COVID-19 HAS had a devastating impact on the Royal Highland and Agricultural Society of Scotland’s finances, with the society reporting a £4million drop in income in 2020.

However, thanks to government support, fundraising efforts, new income streams and expenditure cuts, the society has limited its actual losses to £0.3m.

2020's ‘no Show’ year and the mass cancellation of events scheduled to take place at the Royal Highland Centre, have been the main contributors to the 44% loss in income, down from £9.01m in 2019 to £5m in 2020.

But this number could have been far higher if it weren’t for income generated by the NHS vaccination centre and Royal Mail Lettings taking place during the pandemic, a government resilience grant, furlough payments and insurance compensation.

RHASS also took steps to cut expenditure, including pay cuts for senior management, redundancies and the postponement of planned upgrading which contributed to a drop in expenditure of 46% to £5.28m compared to the previous year's outgoings total of £9.75m.

Contributions to the ‘Save Your Show’ appeal and funds received through the capital campaign raised £526,000 which helped mitigate losses.

RHASS chairman, Bill Gray, commented: “Whilst any deficit is disappointing, to constrain our losses to £0.3 million in the context of a global pandemic and a £4 million drop in income is a vindication of decisions and actions taken by the board and team, recently and over the longer-term.

“There has been a gigantic effort by our membership, volunteer RHASS directors, staff and the wider agri community, which has ensured the society has so far weathered this challenging time not only intact, but emerging stronger for the future.”  

RHASS chief executive Alan Laidlaw said that Covid-19 had not only threatened the RHS but also the society at large: “The pandemic could not have come at a more crucial time for the organisation, poised as it was to reap the benefits of significant investment in facilities, including our new multi-use events venue which was completed on the eve of the first lockdown and on the back of our record-breaking 2019 show.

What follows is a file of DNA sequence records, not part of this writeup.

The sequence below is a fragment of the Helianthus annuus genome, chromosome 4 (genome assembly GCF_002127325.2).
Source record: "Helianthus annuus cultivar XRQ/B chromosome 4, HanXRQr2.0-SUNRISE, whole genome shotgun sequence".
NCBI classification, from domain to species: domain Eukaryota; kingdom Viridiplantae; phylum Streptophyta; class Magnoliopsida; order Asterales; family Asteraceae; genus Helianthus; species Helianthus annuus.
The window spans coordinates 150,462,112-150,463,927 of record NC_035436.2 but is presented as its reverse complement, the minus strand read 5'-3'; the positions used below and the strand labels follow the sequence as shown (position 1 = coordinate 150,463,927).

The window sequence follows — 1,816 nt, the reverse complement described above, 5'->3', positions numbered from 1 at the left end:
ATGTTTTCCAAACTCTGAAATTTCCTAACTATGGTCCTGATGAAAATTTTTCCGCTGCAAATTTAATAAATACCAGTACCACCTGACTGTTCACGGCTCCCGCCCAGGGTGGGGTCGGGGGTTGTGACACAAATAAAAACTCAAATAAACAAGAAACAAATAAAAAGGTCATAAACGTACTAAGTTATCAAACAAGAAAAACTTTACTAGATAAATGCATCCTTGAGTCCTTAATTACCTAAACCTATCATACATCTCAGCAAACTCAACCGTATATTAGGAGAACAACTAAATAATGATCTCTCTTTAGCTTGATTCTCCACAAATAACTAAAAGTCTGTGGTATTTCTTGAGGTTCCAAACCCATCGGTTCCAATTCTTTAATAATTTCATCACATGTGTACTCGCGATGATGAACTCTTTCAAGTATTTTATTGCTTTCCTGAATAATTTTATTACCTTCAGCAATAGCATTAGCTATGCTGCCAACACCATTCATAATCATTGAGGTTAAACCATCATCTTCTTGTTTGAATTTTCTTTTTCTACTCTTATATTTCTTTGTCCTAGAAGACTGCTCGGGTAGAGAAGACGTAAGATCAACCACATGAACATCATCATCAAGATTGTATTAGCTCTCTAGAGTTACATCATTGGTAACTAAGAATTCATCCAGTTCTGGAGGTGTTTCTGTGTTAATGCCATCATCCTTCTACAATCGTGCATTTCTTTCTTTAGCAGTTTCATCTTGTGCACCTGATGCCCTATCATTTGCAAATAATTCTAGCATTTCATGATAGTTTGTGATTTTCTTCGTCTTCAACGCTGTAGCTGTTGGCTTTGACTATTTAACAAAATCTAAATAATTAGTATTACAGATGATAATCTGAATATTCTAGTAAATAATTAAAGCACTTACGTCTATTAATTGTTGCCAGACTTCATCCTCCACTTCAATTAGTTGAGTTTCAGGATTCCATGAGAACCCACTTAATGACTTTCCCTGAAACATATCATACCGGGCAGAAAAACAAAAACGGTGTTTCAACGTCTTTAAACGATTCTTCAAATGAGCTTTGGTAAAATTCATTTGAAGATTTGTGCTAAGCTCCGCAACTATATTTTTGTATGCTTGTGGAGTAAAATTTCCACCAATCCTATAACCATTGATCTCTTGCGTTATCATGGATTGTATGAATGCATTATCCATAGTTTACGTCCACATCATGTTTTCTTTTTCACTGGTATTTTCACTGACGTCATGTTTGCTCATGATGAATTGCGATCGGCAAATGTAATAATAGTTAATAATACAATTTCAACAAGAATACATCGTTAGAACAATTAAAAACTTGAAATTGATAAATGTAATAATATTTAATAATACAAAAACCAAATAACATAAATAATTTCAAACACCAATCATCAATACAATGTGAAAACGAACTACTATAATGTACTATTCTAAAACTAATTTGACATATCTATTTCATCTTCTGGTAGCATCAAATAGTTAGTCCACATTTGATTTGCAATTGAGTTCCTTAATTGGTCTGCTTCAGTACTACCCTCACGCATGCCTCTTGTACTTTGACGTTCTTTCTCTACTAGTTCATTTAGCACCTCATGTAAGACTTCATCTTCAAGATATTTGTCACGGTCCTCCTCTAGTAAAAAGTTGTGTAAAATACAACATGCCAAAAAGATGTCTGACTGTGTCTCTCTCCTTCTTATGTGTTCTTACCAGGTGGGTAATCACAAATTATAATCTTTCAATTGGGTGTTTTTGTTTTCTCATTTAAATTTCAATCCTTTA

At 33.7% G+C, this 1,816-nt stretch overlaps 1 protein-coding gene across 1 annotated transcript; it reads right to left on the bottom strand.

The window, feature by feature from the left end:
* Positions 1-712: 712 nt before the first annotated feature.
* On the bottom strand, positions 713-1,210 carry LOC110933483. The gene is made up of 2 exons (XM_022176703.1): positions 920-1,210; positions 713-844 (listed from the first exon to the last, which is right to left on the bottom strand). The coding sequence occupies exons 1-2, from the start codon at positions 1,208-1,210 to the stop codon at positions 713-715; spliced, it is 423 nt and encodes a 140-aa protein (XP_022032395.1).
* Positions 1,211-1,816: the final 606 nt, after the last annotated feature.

“Our membership showed their support of the society through retaining and renewing their membership, taking out life membership for family members and of course donating to the Save Your Show campaign. I am so proud and humbled to be able to say that, thanks to their efforts, the actions of our trustees and the diversification of activity, the show has been saved.” 

Mr Laidlaw concluded: “We cannot shy away from the fact that we are facing a very uncertain future with continued challenges posed by the ongoing global coronavirus pandemic, however we will remain focused on the job in hand and we give our commitment to membership that, with their continued support, we will come out of this time a stronger, more resilient organisation able to support future generations of farmers and agri businesses.”  

In March 2021, RHASS received news of an interim cancellation insurance payment of £1.8m against a claim for the financial year of £2.2m. The Society’s full cover under this policy is for £2.5m, covering the cancellation of the 2020 and 2021 Shows, and it has stressed that it intends to pursue the remainder of the claim in the coming financial year.